Recollections of a Working Foreman
The owner of Lark Hall Farm employed Henry Chapman as the working foreman in March 1954. The farm was run on advanced working methods with horses replaced by a Massey Ferguson 726 Combine harvester and two TF20 tractors growing cabbages, sugar beet, barley and wheat. Henry recalled those days for Radio Suffolk and below is a snippet that reflects an aspect of agricultural work of the 50’s.
“We did have irrigation. It was the furrow system, I think the pipes were about 4 inch bore, they were about 30 foot long, we didn’t have an actual well or bore as such to extract the water. It was taken off the Waterboard....One or two snags if I turned the valve on to release the water too fast it would blow the joints on the pipe...the pipes though they were 30’ long, they were alloy, they were very light to carry. The only problem was though ...I did used to carry two on several occasions they were unwieldy things to move about especially in a crop of sugar beet where they met the row...I had to move them regularly..I suppose they’d run for about an hour and a half or something like that. I’d have to switch the whole system off move them along a further length of the pipe while the sprinkler were actually going I would be laying the next row of pipes..I can’t remember what the distance was apart probably 30 40 yards....I can’t remember anyone else in the area having...(an irrigation system)”
When I first came here everybody in the village worked in the farm, well Lark Hall and the main estate. You see that was a relatively big farming estate and when the chaps used to single the sugar beet - all done with a hand hoe. You would get 20+ people hoeing this beet and there were several fields of brussel sprouts. They were set by hand and the young plants were gathered in by hand in frosty weather. In fact when Mr. Rutterford had the farm we used to grow 20 acres and the crop went to the London Market. The trouble was that we were the lorries last pick up and sometimes it wouldn't turn up until 10 o'clock at night and if it was freezing they would be stiff like boards. Still I was young and didn't mind.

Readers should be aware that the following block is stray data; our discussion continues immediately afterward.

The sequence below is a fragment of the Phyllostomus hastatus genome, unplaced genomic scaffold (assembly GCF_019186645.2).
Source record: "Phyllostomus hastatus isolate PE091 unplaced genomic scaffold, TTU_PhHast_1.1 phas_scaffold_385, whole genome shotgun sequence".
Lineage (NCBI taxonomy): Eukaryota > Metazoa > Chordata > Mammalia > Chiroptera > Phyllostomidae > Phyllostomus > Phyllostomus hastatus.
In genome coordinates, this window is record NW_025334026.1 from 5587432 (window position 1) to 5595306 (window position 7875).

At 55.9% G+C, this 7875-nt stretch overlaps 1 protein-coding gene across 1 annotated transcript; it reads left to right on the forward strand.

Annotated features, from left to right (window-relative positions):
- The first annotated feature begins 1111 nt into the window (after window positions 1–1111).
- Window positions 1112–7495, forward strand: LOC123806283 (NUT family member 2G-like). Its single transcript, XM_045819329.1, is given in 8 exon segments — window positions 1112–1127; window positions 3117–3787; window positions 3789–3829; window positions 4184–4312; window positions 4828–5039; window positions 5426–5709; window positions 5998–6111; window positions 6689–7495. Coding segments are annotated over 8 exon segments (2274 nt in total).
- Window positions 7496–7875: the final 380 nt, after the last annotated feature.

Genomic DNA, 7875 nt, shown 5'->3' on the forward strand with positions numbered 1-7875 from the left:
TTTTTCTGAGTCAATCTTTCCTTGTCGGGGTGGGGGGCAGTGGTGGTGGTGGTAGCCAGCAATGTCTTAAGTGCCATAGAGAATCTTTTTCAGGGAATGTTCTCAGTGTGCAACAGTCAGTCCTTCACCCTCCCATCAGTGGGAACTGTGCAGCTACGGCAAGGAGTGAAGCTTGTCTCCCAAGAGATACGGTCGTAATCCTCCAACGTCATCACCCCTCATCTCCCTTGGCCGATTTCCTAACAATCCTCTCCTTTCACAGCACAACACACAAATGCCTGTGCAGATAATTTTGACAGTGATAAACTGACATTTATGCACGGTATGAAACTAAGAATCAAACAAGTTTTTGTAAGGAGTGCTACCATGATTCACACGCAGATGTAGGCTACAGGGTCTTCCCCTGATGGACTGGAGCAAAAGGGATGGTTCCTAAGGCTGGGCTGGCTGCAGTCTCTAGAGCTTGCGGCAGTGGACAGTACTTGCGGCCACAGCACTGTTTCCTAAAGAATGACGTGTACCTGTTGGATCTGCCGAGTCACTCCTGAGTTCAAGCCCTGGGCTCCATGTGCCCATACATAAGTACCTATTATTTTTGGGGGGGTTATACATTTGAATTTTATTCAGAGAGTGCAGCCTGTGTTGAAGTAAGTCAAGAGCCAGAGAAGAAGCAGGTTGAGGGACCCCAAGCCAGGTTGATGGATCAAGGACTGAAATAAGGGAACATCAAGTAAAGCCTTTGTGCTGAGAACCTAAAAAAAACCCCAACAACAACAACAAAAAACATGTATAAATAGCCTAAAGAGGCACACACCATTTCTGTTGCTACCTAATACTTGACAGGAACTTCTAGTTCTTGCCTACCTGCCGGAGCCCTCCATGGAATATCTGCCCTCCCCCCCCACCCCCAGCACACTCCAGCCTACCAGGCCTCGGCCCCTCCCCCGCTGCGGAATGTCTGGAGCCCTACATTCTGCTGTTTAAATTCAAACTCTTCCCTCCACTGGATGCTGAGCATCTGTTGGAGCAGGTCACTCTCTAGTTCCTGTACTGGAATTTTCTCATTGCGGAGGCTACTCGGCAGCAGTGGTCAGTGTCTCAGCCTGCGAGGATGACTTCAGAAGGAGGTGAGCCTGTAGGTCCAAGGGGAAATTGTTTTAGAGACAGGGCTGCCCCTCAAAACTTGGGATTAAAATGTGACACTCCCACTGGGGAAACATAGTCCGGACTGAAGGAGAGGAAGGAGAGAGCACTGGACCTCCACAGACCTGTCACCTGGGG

When Mr. Rutterford came we were a bit ahead of the small farmers in Tuddenham. We had a combine when a lot of people hadn't got one and a John Deere tractor which instead of hoeing between rows of beet with horses there were implement bars attached to the tractor.
Mr. Rutterford was a get ahead sort of chap. I have seen many changes, whether they have been for the better and all that. Everything used to be quiet and peaceful and no hurry or nothing. Now there's no pride in the work today. I mean a chap would go to plough a field, he'd have to have that field dead straight. Not any more I mean its a case of getting it over in the minimum of time, speed is everything.
Only two years ago this field was sugar beet. Chap went a long way round to get across that field. I was speaking to the last old chap to retire from Mr. Gough. I said what ever would Freddie Borham think if he saw that.
It used to be a skill and a pride. Get it done nowadays. We at Lark Hall had really good work men. If they did a job they did it well.
Today farming must be a very lonely job, one man stuck out on a field all on his own all day.
Images of farm machinery from the 1930’s and 40’s
Fordson iron wheeled tractor pulling reaper/binder. The large wheel visible
under the reaper powered all parts; the cutting blade, the sails and the
horizontal and angled canvas feeds up to the binding mechanism which in turn
ejected tied sheaves of corn.
Threshing tackle. The traction engine on the right of this photograph drove the belt leading to the threshing drum. Hay then lifted by an elevator to form a haystack. This photograph was taken on Cavenham estate in the 1930’s and was still in use in the 1940’s.
© Radio Suffolk and interview of Henry Chapman by Camilla Saunders
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